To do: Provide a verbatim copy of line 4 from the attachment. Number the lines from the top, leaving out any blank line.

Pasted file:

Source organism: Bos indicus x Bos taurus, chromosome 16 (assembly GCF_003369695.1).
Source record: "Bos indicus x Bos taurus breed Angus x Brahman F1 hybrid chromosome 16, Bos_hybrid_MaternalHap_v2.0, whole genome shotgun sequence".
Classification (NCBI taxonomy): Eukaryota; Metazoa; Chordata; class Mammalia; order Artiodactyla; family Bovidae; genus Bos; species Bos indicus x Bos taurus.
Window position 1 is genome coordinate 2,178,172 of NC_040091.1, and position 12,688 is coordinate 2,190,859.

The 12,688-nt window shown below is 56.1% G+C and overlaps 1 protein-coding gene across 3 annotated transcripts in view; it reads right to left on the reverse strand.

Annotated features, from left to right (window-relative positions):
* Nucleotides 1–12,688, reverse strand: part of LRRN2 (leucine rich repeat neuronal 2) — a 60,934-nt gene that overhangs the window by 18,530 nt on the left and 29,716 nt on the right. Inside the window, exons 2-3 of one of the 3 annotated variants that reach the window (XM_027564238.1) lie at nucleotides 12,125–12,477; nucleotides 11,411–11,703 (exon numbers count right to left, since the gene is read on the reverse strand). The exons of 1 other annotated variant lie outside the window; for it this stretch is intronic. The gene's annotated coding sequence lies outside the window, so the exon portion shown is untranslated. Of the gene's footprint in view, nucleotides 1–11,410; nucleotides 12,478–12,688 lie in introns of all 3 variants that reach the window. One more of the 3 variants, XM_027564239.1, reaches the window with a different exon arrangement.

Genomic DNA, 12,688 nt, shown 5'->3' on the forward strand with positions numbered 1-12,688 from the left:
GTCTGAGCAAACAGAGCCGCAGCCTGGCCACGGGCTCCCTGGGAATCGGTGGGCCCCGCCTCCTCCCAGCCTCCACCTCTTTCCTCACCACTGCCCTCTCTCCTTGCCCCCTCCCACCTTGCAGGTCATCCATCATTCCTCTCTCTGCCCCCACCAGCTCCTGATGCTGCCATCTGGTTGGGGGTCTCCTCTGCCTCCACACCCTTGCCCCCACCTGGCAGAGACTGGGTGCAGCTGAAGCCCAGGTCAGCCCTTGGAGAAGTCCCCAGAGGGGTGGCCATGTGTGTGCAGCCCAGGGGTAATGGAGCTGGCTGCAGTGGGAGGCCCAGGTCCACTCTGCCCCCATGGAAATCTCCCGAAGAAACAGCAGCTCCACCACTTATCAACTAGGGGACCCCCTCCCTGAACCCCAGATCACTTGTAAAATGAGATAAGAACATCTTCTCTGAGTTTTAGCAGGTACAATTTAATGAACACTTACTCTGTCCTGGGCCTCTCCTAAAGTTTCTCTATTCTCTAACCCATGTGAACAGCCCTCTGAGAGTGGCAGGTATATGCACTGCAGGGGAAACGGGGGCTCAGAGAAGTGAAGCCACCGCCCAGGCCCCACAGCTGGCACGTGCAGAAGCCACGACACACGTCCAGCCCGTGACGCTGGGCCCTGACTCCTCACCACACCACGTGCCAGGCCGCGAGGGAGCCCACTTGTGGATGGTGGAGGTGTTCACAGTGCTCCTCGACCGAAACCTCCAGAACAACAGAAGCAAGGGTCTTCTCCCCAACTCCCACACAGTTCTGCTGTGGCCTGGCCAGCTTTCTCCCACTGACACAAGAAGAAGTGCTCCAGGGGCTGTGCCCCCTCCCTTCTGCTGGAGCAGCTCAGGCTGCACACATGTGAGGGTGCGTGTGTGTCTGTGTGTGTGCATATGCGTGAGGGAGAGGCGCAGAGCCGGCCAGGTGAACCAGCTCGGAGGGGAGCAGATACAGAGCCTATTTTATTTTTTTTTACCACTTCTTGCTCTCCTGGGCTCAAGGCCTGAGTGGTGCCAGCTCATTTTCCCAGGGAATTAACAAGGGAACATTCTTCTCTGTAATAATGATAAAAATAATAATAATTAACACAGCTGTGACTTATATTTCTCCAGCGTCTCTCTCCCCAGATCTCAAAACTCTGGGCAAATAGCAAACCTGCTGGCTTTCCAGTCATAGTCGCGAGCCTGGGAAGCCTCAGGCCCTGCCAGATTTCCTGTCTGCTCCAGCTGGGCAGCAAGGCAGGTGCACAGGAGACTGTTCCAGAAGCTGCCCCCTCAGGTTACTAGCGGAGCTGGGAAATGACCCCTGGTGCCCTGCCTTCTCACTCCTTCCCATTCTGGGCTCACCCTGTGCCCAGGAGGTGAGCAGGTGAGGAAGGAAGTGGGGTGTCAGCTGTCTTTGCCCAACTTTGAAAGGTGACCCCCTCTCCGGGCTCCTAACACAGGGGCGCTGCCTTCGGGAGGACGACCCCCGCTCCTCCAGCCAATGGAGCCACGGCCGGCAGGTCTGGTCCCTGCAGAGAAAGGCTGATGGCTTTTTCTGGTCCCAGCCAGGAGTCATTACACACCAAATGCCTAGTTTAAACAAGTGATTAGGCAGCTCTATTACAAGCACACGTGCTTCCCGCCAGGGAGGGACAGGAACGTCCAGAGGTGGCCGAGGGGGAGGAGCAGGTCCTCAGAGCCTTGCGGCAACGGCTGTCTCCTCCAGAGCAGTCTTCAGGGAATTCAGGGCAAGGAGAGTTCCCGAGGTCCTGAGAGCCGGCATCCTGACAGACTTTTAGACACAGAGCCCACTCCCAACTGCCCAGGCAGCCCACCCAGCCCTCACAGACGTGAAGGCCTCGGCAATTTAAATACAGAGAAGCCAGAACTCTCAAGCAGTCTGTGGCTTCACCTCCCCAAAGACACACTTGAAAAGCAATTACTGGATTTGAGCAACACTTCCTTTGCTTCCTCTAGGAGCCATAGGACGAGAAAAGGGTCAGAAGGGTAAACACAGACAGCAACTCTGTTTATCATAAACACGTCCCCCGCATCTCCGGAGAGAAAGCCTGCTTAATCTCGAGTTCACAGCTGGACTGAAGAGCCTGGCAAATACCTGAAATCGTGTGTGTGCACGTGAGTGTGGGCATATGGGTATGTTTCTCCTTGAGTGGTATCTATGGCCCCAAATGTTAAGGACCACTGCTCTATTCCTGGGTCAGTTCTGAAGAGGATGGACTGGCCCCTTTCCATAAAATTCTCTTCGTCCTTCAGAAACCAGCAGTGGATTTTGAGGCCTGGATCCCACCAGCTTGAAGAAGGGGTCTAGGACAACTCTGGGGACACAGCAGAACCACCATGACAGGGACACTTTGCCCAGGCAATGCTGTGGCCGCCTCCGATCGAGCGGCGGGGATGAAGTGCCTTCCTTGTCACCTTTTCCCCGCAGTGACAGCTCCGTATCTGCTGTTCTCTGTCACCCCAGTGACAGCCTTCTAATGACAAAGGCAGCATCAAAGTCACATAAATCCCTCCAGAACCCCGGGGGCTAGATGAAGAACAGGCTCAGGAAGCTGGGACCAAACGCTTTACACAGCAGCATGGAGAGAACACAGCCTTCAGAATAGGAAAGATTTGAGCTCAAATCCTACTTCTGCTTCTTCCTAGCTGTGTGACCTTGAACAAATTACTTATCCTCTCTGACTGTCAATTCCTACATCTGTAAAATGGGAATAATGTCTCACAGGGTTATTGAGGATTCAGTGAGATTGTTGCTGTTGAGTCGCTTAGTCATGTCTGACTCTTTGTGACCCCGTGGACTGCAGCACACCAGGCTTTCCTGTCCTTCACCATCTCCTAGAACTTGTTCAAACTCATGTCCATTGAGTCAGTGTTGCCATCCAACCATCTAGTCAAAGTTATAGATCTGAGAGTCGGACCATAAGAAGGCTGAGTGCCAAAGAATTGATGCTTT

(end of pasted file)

Window position 1 is genome coordinate 2,178,172 of NC_040091.1, and position 12,688 is coordinate 2,190,859.